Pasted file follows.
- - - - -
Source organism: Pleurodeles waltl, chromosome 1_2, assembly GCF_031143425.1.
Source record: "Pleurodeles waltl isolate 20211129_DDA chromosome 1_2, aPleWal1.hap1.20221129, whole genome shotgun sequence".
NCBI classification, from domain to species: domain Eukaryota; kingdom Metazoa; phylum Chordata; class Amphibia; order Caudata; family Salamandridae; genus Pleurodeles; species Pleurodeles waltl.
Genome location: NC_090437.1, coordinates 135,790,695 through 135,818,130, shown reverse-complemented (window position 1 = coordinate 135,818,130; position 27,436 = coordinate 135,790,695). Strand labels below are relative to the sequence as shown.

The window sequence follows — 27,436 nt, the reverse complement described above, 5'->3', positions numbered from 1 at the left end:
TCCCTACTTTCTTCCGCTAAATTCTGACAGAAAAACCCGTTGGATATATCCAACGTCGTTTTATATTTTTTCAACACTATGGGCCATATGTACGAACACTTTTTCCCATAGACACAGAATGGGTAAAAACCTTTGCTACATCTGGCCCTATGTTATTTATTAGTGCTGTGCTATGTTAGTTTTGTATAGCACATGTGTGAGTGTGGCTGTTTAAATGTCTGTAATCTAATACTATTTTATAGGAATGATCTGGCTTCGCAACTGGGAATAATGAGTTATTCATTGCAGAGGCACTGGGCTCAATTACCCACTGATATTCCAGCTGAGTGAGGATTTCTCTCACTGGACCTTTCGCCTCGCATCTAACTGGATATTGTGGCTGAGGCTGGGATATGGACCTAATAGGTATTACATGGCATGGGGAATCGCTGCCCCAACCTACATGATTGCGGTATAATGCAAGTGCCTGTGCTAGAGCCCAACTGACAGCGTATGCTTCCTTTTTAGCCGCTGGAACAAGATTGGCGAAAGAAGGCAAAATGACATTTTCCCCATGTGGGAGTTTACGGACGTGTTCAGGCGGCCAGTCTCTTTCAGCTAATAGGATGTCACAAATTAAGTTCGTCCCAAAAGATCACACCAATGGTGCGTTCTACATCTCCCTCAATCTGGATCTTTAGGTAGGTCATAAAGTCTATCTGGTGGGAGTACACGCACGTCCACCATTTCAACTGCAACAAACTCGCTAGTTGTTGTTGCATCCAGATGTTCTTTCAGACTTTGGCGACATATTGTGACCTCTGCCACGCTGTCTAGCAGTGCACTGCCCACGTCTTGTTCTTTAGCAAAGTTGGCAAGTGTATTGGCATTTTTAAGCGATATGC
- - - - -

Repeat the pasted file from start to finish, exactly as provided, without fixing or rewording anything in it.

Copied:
Source organism: Pleurodeles waltl, chromosome 1_2, assembly GCF_031143425.1.
Source record: "Pleurodeles waltl isolate 20211129_DDA chromosome 1_2, aPleWal1.hap1.20221129, whole genome shotgun sequence".
NCBI classification, from domain to species: domain Eukaryota; kingdom Metazoa; phylum Chordata; class Amphibia; order Caudata; family Salamandridae; genus Pleurodeles; species Pleurodeles waltl.
Genome location: NC_090437.1, coordinates 135,790,695 through 135,818,130, shown reverse-complemented (window position 1 = coordinate 135,818,130; position 27,436 = coordinate 135,790,695). Strand labels below are relative to the sequence as shown.

The window sequence follows — 27,436 nt, the reverse complement described above, 5'->3', positions numbered from 1 at the left end:
TCCCTACTTTCTTCCGCTAAATTCTGACAGAAAAACCCGTTGGATATATCCAACGTCGTTTTATATTTTTTCAACACTATGGGCCATATGTACGAACACTTTTTCCCATAGACACAGAATGGGTAAAAACCTTTGCTACATCTGGCCCTATGTTATTTATTAGTGCTGTGCTATGTTAGTTTTGTATAGCACATGTGTGAGTGTGGCTGTTTAAATGTCTGTAATCTAATACTATTTTATAGGAATGATCTGGCTTCGCAACTGGGAATAATGAGTTATTCATTGCAGAGGCACTGGGCTCAATTACCCACTGATATTCCAGCTGAGTGAGGATTTCTCTCACTGGACCTTTCGCCTCGCATCTAACTGGATATTGTGGCTGAGGCTGGGATATGGACCTAATAGGTATTACATGGCATGGGGAATCGCTGCCCCAACCTACATGATTGCGGTATAATGCAAGTGCCTGTGCTAGAGCCCAACTGACAGCGTATGCTTCCTTTTTAGCCGCTGGAACAAGATTGGCGAAAGAAGGCAAAATGACATTTTCCCCATGTGGGAGTTTACGGACGTGTTCAGGCGGCCAGTCTCTTTCAGCTAATAGGATGTCACAAATTAAGTTCGTCCCAAAAGATCACACCAATGGTGCGTTCTACATCTCCCTCAATCTGGATCTTTAGGTAGGTCATAAAGTCTATCTGGTGGGAGTACACGCACGTCCACCATTTCAACTGCAACAAACTCGCTAGTTGTTGTTGCATCCAGATGTTCTTTCAGACTTTGGCGACATATTGTGACCTCTGCCACGCTGTCTAGCAGTGCACTGCCCACGTCTTGTTCTTTAGCAAAGTTGGCAAGTGTATTGGCATTTTTAAGCGATATGC